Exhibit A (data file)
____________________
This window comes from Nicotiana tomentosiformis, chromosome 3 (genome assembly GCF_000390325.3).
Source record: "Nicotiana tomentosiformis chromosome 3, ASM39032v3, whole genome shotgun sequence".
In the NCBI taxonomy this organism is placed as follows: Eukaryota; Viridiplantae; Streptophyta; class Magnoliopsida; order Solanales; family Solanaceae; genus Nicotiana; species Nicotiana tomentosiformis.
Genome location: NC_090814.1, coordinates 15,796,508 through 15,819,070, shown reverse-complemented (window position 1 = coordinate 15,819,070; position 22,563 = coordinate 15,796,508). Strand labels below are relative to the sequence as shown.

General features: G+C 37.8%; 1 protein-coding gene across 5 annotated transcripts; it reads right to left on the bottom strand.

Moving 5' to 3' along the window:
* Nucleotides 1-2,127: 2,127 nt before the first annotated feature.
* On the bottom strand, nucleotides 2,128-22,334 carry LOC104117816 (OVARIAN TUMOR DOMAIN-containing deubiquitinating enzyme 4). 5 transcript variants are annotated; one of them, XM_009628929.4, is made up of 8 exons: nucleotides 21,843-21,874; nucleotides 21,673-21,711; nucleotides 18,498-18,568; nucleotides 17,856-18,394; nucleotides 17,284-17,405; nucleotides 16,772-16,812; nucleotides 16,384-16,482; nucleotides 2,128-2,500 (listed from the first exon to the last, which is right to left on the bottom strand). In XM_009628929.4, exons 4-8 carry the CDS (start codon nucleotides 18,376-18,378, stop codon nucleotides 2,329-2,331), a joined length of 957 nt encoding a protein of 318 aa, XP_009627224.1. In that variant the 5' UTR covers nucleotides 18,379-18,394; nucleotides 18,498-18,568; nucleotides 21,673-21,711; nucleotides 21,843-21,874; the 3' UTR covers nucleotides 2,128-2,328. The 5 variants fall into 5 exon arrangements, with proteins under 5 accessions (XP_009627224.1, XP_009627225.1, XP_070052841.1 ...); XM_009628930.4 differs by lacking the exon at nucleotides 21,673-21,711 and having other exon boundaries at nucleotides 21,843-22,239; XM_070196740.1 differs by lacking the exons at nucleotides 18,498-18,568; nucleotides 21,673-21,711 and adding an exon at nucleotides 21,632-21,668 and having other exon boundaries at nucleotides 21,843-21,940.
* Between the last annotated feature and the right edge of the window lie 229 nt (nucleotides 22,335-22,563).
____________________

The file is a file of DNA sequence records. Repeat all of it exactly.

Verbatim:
This window comes from Nicotiana tomentosiformis, chromosome 3 (genome assembly GCF_000390325.3).
Source record: "Nicotiana tomentosiformis chromosome 3, ASM39032v3, whole genome shotgun sequence".
In the NCBI taxonomy this organism is placed as follows: Eukaryota; Viridiplantae; Streptophyta; class Magnoliopsida; order Solanales; family Solanaceae; genus Nicotiana; species Nicotiana tomentosiformis.
Genome location: NC_090814.1, coordinates 15,796,508 through 15,819,070, shown reverse-complemented (window position 1 = coordinate 15,819,070; position 22,563 = coordinate 15,796,508). Strand labels below are relative to the sequence as shown.

General features: G+C 37.8%; 1 protein-coding gene across 5 annotated transcripts; it reads right to left on the bottom strand.

Moving 5' to 3' along the window:
* Nucleotides 1-2,127: 2,127 nt before the first annotated feature.
* On the bottom strand, nucleotides 2,128-22,334 carry LOC104117816 (OVARIAN TUMOR DOMAIN-containing deubiquitinating enzyme 4). 5 transcript variants are annotated; one of them, XM_009628929.4, is made up of 8 exons: nucleotides 21,843-21,874; nucleotides 21,673-21,711; nucleotides 18,498-18,568; nucleotides 17,856-18,394; nucleotides 17,284-17,405; nucleotides 16,772-16,812; nucleotides 16,384-16,482; nucleotides 2,128-2,500 (listed from the first exon to the last, which is right to left on the bottom strand). In XM_009628929.4, exons 4-8 carry the CDS (start codon nucleotides 18,376-18,378, stop codon nucleotides 2,329-2,331), a joined length of 957 nt encoding a protein of 318 aa, XP_009627224.1. In that variant the 5' UTR covers nucleotides 18,379-18,394; nucleotides 18,498-18,568; nucleotides 21,673-21,711; nucleotides 21,843-21,874; the 3' UTR covers nucleotides 2,128-2,328. The 5 variants fall into 5 exon arrangements, with proteins under 5 accessions (XP_009627224.1, XP_009627225.1, XP_070052841.1 ...); XM_009628930.4 differs by lacking the exon at nucleotides 21,673-21,711 and having other exon boundaries at nucleotides 21,843-22,239; XM_070196740.1 differs by lacking the exons at nucleotides 18,498-18,568; nucleotides 21,673-21,711 and adding an exon at nucleotides 21,632-21,668 and having other exon boundaries at nucleotides 21,843-21,940.
* Between the last annotated feature and the right edge of the window lie 229 nt (nucleotides 22,335-22,563).